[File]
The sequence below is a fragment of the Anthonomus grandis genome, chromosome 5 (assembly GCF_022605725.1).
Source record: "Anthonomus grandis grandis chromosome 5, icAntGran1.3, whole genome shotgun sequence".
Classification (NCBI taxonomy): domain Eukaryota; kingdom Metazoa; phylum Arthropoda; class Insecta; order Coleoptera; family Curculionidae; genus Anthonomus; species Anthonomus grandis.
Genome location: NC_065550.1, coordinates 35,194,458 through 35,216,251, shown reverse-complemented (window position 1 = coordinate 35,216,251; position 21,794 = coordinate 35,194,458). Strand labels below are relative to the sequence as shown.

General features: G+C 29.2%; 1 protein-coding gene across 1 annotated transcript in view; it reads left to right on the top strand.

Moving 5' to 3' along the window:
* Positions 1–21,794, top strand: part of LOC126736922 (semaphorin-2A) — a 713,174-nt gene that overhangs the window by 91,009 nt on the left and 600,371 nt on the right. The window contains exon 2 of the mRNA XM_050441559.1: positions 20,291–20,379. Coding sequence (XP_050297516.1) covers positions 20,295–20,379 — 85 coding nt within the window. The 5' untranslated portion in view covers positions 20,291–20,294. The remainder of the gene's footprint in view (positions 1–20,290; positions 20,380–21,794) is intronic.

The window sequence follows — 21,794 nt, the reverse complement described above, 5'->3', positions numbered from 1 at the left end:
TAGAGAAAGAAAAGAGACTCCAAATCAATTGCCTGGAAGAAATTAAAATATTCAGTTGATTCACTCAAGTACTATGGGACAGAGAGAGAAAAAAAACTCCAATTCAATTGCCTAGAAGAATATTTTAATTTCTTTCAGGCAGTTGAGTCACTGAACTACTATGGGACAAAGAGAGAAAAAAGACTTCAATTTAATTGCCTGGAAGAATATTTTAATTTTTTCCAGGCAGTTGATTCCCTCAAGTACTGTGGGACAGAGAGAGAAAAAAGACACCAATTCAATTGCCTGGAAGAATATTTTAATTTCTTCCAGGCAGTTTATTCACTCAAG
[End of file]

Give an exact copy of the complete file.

The sequence below is a fragment of the Anthonomus grandis genome, chromosome 5 (assembly GCF_022605725.1).
Source record: "Anthonomus grandis grandis chromosome 5, icAntGran1.3, whole genome shotgun sequence".
Classification (NCBI taxonomy): domain Eukaryota; kingdom Metazoa; phylum Arthropoda; class Insecta; order Coleoptera; family Curculionidae; genus Anthonomus; species Anthonomus grandis.
Genome location: NC_065550.1, coordinates 35,194,458 through 35,216,251, shown reverse-complemented (window position 1 = coordinate 35,216,251; position 21,794 = coordinate 35,194,458). Strand labels below are relative to the sequence as shown.

General features: G+C 29.2%; 1 protein-coding gene across 1 annotated transcript in view; it reads left to right on the top strand.

Moving 5' to 3' along the window:
* Positions 1–21,794, top strand: part of LOC126736922 (semaphorin-2A) — a 713,174-nt gene that overhangs the window by 91,009 nt on the left and 600,371 nt on the right. The window contains exon 2 of the mRNA XM_050441559.1: positions 20,291–20,379. Coding sequence (XP_050297516.1) covers positions 20,295–20,379 — 85 coding nt within the window. The 5' untranslated portion in view covers positions 20,291–20,294. The remainder of the gene's footprint in view (positions 1–20,290; positions 20,380–21,794) is intronic.

The window sequence follows — 21,794 nt, the reverse complement described above, 5'->3', positions numbered from 1 at the left end:
TAGAGAAAGAAAAGAGACTCCAAATCAATTGCCTGGAAGAAATTAAAATATTCAGTTGATTCACTCAAGTACTATGGGACAGAGAGAGAAAAAAAACTCCAATTCAATTGCCTAGAAGAATATTTTAATTTCTTTCAGGCAGTTGAGTCACTGAACTACTATGGGACAAAGAGAGAAAAAAGACTTCAATTTAATTGCCTGGAAGAATATTTTAATTTTTTCCAGGCAGTTGATTCCCTCAAGTACTGTGGGACAGAGAGAGAAAAAAGACACCAATTCAATTGCCTGGAAGAATATTTTAATTTCTTCCAGGCAGTTTATTCACTCAAG